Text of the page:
a literary journal published by the Black Earth Institute dedicated to re-forging the links between art and spirit, earth and society
Wind Turbines of Altamont Pass
Standing upright on barren hills
facing both sides of the freeway
catching the smog
spewing from automobiles
catching the wind in wild blades of steel
killing kestrels and red tailed hawks
generating energy for power grids
lighting the streetlights of grimy alley ways
lighting the traffic light that turns red.
You stop breathless at these colossi
the loneliness of gray metal against blue sky
and ask what part of you
feels like this–
what part of your loneliness
churns thoughts inside your head,
kills the flight of your imagination
but lights the dark alley ways of your doubts?
What part of you
has hardened to your own spirit
longing to find the nearby delta
where egrets wade and rivers converge?
What part of you stands on barren hills
thrashing your arms toward the universe
hoping that all this thrashing
does some good in the world?
As if fallen from the sky
their five points illuminate
the bottom of the sea.
They have lived for centuries,
blood orange, deep purple
with perfectly symmetrical arms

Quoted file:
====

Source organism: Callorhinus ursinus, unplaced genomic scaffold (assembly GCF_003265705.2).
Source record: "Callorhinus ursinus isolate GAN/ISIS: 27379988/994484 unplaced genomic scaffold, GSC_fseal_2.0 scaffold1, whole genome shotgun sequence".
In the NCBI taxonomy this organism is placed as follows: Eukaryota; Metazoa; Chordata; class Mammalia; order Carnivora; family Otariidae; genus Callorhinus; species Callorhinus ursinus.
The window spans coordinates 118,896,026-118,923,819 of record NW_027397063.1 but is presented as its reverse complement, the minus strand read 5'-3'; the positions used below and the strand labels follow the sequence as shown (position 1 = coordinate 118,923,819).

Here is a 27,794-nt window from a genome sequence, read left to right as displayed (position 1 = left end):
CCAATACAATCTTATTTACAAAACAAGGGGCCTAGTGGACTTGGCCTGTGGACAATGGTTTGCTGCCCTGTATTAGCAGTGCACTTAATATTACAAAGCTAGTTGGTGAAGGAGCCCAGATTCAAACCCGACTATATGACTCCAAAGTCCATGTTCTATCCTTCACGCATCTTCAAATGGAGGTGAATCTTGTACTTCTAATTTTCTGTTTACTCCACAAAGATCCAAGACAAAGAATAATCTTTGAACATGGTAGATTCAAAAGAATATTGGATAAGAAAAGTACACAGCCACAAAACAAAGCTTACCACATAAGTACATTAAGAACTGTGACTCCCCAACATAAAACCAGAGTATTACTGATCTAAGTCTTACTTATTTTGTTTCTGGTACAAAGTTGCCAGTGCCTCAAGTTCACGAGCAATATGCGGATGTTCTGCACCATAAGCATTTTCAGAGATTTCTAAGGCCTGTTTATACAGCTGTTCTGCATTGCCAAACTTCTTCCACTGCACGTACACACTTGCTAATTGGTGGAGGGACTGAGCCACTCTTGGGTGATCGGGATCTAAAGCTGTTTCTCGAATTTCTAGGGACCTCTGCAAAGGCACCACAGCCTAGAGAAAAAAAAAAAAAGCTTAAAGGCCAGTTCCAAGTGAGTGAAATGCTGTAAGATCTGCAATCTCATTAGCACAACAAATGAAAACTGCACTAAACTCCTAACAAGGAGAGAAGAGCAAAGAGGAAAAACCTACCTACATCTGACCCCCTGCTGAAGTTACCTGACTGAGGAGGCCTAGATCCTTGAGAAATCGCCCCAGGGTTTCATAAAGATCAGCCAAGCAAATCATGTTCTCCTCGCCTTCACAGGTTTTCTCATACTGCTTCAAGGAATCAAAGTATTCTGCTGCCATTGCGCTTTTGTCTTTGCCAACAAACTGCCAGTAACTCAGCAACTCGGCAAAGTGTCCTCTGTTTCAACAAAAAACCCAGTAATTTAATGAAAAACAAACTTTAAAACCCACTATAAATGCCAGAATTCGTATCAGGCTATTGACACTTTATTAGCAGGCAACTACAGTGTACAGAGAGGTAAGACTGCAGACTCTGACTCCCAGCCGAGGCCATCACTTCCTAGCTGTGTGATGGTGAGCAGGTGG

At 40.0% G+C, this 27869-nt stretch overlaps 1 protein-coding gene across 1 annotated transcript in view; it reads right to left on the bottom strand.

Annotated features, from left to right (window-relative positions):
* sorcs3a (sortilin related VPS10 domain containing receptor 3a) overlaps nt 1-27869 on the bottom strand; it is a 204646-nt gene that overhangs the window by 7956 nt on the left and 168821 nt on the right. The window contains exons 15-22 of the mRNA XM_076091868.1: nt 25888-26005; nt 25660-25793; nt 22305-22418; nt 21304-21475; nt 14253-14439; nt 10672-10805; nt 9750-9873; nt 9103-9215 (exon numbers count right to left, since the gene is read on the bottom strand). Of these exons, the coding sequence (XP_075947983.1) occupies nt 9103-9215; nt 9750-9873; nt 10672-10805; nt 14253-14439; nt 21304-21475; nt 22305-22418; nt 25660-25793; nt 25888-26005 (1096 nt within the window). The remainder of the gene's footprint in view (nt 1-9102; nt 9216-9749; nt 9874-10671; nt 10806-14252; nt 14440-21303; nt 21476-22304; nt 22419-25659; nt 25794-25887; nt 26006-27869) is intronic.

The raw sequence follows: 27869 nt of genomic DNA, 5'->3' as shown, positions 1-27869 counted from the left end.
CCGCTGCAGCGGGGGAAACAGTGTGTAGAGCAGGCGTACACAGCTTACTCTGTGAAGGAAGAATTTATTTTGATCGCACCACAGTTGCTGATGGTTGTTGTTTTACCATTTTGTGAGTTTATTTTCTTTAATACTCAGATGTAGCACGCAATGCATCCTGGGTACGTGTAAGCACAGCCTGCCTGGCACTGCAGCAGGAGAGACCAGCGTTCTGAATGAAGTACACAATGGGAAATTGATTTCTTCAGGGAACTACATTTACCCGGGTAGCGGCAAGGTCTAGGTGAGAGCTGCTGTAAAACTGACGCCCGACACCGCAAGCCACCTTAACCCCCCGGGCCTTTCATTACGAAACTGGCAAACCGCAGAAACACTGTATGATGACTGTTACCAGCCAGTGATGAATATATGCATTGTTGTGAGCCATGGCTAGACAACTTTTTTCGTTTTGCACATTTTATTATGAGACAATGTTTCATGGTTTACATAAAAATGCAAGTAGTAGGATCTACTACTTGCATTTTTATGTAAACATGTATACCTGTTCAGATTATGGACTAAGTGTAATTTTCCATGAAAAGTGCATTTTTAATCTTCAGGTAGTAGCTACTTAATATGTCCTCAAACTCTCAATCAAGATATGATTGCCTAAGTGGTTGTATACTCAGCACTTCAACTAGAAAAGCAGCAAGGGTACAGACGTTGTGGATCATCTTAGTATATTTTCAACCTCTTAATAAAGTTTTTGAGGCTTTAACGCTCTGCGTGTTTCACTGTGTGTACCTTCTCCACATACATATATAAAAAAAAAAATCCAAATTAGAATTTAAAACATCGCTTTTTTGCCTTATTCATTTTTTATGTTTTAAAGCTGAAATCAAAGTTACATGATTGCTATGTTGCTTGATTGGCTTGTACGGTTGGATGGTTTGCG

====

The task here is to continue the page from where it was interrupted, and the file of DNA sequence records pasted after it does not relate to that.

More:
now tearing off
and crawling away
from their bodies:
“sea star wasting syndrome.”
Can you imagine what that feels like?
Maybe the bombing victims
of the Boston marathon know
when that blast
left so many with shattered limbs.
Our nation severed
in so many directions.
The ocean now acid.
Today I found a tiny headless snake
squirming on my back patio. “What?”
I look at my body- still intact.
I love my arms
when they swoosh the summer air
as I hike up Mt. Burdell.
The balance they create, the multitude
of purposes they serve.
Whole populations of sea stars
along the Pacific coast
vanishing like cities at night—
lights going out
one by one.
As their arms rip away
leaving their bodies in a limp mass,
I do my morning yoga- triangle pose,
my body five-pointed.
My left arm vertical toward the sky
from where stars fall.
Terri Glass first studied biology, but later received her MFA in creative writing from the Stonecoast Writing Program at USM. She has taught creative writing in the Bay area for 25 years and is former director of California Poets in the Schools. Her poems have appeared in several journals and anthologies including The San Diego Poetry Annual, ViVace, Adventum, The Fourth River, California Quarterly, and Ginosko. Terri is the author of The Song of Yes (2010) a book of nature poetry and has a book of haiku upcoming with Finishing Line Press, Birds, Bees, Trees, Love, Hee Hee (2015). You can visit her website at www.terriglass.com